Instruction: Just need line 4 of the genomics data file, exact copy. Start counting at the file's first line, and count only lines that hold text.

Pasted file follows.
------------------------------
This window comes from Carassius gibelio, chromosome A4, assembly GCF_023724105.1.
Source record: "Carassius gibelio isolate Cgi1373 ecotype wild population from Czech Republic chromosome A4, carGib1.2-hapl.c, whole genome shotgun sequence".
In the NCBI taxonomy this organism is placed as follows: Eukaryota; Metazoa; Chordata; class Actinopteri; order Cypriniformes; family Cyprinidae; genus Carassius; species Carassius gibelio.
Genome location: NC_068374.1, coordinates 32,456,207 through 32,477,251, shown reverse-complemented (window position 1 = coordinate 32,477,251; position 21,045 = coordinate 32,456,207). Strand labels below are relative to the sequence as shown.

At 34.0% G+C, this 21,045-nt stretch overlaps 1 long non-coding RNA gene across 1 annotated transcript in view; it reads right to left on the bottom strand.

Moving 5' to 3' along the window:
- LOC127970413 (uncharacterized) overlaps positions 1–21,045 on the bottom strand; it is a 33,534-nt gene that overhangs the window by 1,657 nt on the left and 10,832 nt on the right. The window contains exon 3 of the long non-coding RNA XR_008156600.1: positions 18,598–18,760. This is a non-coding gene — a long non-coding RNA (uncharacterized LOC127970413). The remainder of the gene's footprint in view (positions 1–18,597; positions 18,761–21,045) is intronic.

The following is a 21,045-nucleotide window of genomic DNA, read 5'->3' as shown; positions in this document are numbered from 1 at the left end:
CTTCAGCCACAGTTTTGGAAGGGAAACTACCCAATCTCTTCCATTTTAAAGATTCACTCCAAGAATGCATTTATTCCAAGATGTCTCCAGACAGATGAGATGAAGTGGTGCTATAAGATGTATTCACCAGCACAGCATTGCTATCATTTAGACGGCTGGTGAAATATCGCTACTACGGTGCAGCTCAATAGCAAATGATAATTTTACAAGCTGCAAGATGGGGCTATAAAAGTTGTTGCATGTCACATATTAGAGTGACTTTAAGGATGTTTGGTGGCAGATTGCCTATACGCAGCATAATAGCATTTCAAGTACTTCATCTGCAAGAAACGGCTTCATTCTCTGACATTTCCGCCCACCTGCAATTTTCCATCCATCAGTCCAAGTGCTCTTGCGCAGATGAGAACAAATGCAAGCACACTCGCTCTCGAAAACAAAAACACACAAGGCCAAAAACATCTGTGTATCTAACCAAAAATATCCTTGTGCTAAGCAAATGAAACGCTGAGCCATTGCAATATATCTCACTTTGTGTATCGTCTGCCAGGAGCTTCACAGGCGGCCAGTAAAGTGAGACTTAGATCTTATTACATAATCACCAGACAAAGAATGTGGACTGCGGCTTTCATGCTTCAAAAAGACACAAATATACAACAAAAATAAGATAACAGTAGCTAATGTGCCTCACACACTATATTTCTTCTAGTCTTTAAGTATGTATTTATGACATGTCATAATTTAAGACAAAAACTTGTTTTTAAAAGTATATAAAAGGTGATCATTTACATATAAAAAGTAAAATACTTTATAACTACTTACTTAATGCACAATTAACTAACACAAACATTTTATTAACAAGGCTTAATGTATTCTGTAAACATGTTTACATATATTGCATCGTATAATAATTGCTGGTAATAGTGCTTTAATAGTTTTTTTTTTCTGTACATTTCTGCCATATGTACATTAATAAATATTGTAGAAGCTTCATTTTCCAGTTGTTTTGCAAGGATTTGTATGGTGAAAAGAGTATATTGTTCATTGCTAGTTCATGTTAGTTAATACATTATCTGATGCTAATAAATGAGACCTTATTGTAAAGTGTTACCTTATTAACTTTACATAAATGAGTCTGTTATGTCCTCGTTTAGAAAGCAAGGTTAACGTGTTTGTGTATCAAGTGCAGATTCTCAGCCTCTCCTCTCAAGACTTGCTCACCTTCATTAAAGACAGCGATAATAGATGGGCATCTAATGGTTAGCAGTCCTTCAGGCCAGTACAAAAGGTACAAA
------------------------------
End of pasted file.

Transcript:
Genome location: NC_068374.1, coordinates 32,456,207 through 32,477,251, shown reverse-complemented (window position 1 = coordinate 32,477,251; position 21,045 = coordinate 32,456,207). Strand labels below are relative to the sequence as shown.